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Holocene matters: Landscape history accounts for current species richness of vascular plants in forests and grasslands of eastern Central Europe

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DIVÍŠEK Jan HÁJEK Michal JAMRICHOVÁ Eva PETR Libor VEČEŘA Martin TICHÝ Lubomír WILLNER Wolfgang HORSÁK Michal

Rok publikování 2020
Druh Článek v odborném periodiku
Časopis / Zdroj Journal of Biogeography
Fakulta / Pracoviště MU

Přírodovědecká fakulta

Citace
www Odkaz na web vydavatele
Doi http://dx.doi.org/10.1111/jbi.13787
Klíčová slova Biodiversity models; forest vegetation; grassland vegetation; habitats; quaternary history; refugia; species richness; vascular plants; vegetation plots
Přiložené soubory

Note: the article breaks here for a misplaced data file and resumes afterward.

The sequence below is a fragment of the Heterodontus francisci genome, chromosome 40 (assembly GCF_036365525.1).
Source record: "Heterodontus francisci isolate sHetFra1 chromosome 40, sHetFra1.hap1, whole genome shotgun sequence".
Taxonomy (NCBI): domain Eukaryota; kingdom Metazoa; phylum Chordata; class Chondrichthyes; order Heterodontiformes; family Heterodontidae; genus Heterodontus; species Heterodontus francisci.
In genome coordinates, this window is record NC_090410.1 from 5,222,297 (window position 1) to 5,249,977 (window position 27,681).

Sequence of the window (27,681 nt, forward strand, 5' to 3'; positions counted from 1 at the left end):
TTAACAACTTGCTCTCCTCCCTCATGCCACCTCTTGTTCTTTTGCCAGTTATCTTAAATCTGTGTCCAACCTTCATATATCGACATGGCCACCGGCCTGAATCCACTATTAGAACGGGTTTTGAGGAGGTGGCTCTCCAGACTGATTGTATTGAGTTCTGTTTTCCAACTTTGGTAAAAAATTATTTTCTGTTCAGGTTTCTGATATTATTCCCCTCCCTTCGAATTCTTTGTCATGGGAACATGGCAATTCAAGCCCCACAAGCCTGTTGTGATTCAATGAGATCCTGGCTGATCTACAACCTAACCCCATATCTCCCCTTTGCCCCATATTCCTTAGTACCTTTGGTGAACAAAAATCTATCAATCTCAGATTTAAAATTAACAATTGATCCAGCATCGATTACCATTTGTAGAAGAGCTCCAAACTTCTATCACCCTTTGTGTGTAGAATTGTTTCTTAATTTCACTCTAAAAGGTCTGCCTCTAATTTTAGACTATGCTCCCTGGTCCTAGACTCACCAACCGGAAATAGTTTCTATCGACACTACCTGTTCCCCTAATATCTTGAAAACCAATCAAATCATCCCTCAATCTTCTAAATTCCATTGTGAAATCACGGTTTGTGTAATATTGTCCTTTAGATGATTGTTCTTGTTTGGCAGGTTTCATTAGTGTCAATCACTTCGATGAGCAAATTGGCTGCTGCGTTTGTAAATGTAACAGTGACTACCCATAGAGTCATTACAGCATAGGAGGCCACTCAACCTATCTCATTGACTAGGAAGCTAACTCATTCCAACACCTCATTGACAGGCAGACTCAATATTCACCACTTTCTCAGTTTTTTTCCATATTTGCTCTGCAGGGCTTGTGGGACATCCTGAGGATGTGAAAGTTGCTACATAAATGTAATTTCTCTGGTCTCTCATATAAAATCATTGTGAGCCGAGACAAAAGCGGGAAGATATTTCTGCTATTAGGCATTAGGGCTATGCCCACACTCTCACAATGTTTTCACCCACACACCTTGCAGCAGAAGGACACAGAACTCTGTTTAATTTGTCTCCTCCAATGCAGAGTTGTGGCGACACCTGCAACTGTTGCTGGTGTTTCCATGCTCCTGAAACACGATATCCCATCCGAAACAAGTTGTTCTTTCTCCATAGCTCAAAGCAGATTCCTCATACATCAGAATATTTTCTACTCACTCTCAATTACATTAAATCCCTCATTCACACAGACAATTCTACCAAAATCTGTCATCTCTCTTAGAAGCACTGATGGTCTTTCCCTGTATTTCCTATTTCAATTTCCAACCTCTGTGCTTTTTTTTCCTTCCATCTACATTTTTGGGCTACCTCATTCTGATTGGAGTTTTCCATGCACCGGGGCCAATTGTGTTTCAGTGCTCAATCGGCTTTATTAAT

Popis Current species-richness patterns are sometimes interpreted as a legacy of landscape history, but historical processes shaping the distribution of species during the Holocene are frequently omitted in biodiversity models. Here, we test their importance in modelling current species richness of vascular plants in forest and grassland vegetation. Location Western Carpathians and adjacent regions. Vascular plants. Numbers of all species and of habitat specialists were extracted from plot records of forest and grassland vegetation. For each plot, environmental and historical data were derived from thematic maps. Historical data related to the persistence of (a) temperate taxa during the Late Glacial and Early Holocene, (b) open-landscape taxa during the Middle Holocene and (c) taiga taxa during the Late Holocene were based on 112 fossil pollen profiles. Boosted regression trees were used to model spatial patterns in species richness. Historical variables always appeared among the best predictors of current species richness. In light forests, species richness highly mirrored both the Late Glacial (12.5% contribution) and Middle-Holocene (8.6%) landscape history. The latter factor became an important predictor also for species richness of steppe grasslands (8.3%) along with temperature seasonality (11.9%). Species richness of dark coniferous forests was best predicted by the Late-Holocene occurrence of taiga forests (14.8%), which had an even stronger effect on the richness of habitat specialists (20.5%). Landscape changes since the Last Glacial Maximum are important predictors of current plant species richness. The historical effects were found to be habitat specific and, because they may interact with recent environmental conditions and anthropogenic pressures, they often show a nonlinear relationship with species richness. We provide one possible direction of incorporating past landscape changes to the models of species richness.
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